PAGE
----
Sure, Verizon's holding a press conference tomorrow, but unless they've got a secret LTE smartphone or tablet (we can only hope) we've got a fairly good idea what the company will say. We're hearing Verizon will flip the switch on its LTE network on December 5th, unveil a pair of hot new USB modems to take advantage of those supposedly stellar speeds, and launch the SIM cards required to make LTE function in the first place. The gadgets include the LG VL600 thumbstick we've seen before, but also this marvelous-looking Pantech UML290 key, which has not only a slick swiveling case but also a dual-jointed USB port beneath. We doubt we're going to have any trouble getting this one plugged into even the slimmest of port-abhorring slimline computing machines. See where one of the SIM cards goes in the gallery below.

Update: The populace has spoken, and "sexy" is no more. Shall we call them "transforming" modems, then? They most certainly are.

[Thanks, Anonymous and JT]

AirSync for doubleTwist brings wireless syncing to Android phones

Been looking for the perfect thing to boast to your iPhone-owning friends about? Well brace yourself, because doubleTwist has just gone wireless with its latest update, introducing a feature called AirSync which allows Android users to keep their media collection simpatico sans cabling. The new app for PC and Mac boxes couples with its Android counterpart (along with a new AirSync component) and lets you do most of your management without needing a wire between your phone and computer. The desktop application and DoubleTwist player for phones won't cost you a thing, though AirSync itself is $0.99 on the phone for the first 10,000 buyers, and then jumps to $4.99 a shot.

Setup is relatively painless, requiring just a passcode from your phone which is input on the PC side. From then on, whenever you've got the app open and your device in range, the content stored on the phone will appear in your DoubleTwist list just as if you'd plugged the phone in (similar to the Windows Phone 7 / Zune wireless sync). We took AirSync for a ride with our Mac and Droid Incredible, and everything seemed to work fine, though we did notice a few bugs (one that was pretty major) that need worked out. Firstly, you'll probably want to just start fresh with syncing your collection -- we made the mistake of trying to pick up where we'd left off and accidentally wiped the content stored on the phone. We also noticed issues with the application trying to sync or update your database while listening to music; more than once our playback abruptly stopped when the app was attempting to talk to the phone. Syncing can also be pretty slow depending on your connection -- really slow if you've got a big collection.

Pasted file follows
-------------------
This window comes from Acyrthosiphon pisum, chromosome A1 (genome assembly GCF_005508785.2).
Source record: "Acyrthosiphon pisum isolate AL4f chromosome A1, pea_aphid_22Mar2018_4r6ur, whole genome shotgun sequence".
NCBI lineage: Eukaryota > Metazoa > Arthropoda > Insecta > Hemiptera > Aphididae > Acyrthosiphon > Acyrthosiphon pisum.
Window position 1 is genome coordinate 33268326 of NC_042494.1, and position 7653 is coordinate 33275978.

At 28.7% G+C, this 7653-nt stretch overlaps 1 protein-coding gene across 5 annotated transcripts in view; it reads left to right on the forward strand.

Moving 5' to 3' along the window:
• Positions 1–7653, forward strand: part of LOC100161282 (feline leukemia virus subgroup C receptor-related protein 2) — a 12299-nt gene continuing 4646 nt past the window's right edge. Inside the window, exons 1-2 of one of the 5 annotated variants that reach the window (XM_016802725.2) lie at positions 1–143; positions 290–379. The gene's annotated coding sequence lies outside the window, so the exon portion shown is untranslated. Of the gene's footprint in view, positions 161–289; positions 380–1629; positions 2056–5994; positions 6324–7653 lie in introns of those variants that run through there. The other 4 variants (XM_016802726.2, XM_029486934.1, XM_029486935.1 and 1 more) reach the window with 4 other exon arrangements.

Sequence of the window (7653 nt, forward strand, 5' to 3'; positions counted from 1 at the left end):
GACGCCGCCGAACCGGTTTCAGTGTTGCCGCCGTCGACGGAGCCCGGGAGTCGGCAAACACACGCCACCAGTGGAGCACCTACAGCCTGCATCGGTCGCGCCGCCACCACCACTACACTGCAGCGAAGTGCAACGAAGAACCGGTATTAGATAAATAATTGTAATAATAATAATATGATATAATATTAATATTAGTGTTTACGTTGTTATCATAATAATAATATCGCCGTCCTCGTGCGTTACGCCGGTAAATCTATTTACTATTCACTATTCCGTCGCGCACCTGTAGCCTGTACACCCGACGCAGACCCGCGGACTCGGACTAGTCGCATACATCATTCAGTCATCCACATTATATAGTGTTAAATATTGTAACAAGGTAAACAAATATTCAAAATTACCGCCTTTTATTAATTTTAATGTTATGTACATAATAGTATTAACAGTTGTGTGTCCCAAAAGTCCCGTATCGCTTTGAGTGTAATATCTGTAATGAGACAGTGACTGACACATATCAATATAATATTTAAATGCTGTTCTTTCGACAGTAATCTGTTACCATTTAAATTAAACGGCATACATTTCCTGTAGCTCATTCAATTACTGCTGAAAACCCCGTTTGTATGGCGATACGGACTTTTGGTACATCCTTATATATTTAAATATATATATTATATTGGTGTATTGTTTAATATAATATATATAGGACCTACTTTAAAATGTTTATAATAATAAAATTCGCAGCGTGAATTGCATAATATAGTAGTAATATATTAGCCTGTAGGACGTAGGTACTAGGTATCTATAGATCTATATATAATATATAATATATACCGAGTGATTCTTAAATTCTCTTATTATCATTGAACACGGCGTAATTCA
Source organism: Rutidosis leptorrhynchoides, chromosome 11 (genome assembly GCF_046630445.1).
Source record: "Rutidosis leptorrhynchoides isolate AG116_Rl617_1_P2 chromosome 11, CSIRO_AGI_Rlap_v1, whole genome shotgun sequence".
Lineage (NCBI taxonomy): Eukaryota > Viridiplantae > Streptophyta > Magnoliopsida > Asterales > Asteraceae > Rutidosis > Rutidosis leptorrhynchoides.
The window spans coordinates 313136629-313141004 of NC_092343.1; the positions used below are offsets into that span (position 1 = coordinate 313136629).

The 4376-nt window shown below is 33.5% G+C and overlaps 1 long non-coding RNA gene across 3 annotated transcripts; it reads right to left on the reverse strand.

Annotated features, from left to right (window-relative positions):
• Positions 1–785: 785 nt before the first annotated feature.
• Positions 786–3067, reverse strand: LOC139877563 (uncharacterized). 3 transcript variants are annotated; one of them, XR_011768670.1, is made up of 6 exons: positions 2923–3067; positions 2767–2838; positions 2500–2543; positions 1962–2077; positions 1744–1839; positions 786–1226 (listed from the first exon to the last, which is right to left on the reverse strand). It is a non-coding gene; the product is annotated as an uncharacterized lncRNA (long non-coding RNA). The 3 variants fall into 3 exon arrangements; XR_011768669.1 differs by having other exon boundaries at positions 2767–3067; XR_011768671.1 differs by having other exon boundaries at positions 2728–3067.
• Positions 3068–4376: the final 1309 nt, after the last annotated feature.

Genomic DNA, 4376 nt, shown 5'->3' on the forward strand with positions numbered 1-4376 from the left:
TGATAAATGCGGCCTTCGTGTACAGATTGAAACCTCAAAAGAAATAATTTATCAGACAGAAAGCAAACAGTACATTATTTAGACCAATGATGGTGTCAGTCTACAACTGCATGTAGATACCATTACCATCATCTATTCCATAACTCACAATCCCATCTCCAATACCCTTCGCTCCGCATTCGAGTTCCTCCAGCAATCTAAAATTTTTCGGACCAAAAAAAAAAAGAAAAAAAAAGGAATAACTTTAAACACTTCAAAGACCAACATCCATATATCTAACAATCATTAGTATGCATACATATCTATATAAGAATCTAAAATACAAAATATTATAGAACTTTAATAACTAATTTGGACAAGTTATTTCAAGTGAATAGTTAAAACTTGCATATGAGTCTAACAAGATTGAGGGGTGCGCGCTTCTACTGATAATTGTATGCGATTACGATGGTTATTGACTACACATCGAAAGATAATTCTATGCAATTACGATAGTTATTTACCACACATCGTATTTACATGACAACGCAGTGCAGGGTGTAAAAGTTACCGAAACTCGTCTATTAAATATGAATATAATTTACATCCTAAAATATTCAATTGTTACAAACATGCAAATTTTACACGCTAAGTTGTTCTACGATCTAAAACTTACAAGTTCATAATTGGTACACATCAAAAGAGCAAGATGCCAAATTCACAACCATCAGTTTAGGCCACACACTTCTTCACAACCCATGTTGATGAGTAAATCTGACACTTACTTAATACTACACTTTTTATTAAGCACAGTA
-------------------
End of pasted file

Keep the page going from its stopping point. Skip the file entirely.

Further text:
Despite those complaints, AirSync (and both the doubleTwist Android app and desktop client) are incredibly slick solutions to a problem plaguing lots of smartphone users. The company obviously has just begun its work with the app -- and it's clear that there are kinks to work out -- but the dream of a wireless future for Android users just got a lot closer to reality.